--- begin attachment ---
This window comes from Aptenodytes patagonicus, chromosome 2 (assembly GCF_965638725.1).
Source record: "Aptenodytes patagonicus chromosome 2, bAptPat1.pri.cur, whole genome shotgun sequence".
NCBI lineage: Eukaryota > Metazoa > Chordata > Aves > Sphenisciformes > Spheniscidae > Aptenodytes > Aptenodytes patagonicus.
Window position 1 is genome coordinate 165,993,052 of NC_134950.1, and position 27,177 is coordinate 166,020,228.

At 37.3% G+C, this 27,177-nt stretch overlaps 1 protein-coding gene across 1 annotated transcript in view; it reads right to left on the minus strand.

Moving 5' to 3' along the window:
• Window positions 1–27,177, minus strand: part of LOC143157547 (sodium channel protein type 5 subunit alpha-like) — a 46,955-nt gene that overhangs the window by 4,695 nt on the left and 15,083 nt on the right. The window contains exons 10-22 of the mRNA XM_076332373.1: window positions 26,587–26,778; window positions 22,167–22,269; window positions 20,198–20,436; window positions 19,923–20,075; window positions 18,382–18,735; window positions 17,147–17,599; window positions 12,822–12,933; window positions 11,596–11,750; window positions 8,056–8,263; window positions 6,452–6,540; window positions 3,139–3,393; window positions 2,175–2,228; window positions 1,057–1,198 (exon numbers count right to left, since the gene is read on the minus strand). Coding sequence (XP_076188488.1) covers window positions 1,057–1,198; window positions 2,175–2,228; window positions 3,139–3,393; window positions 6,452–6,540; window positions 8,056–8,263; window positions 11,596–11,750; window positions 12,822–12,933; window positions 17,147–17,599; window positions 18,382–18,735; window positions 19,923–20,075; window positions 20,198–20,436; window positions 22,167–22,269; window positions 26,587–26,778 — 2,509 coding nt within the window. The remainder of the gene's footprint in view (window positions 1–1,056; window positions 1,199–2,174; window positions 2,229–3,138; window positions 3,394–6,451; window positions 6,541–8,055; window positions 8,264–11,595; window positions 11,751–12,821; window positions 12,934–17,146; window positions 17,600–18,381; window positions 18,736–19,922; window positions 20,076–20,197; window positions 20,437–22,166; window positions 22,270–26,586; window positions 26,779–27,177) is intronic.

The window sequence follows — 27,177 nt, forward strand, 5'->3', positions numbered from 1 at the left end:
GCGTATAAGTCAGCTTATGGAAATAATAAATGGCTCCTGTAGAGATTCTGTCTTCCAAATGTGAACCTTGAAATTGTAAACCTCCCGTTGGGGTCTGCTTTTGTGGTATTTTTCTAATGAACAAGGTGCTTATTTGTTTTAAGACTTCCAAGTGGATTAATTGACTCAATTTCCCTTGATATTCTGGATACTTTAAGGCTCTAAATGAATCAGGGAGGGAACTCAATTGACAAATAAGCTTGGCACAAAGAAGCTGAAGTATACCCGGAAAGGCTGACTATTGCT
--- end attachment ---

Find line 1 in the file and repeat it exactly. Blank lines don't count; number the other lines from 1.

This window comes from Aptenodytes patagonicus, chromosome 2 (assembly GCF_965638725.1).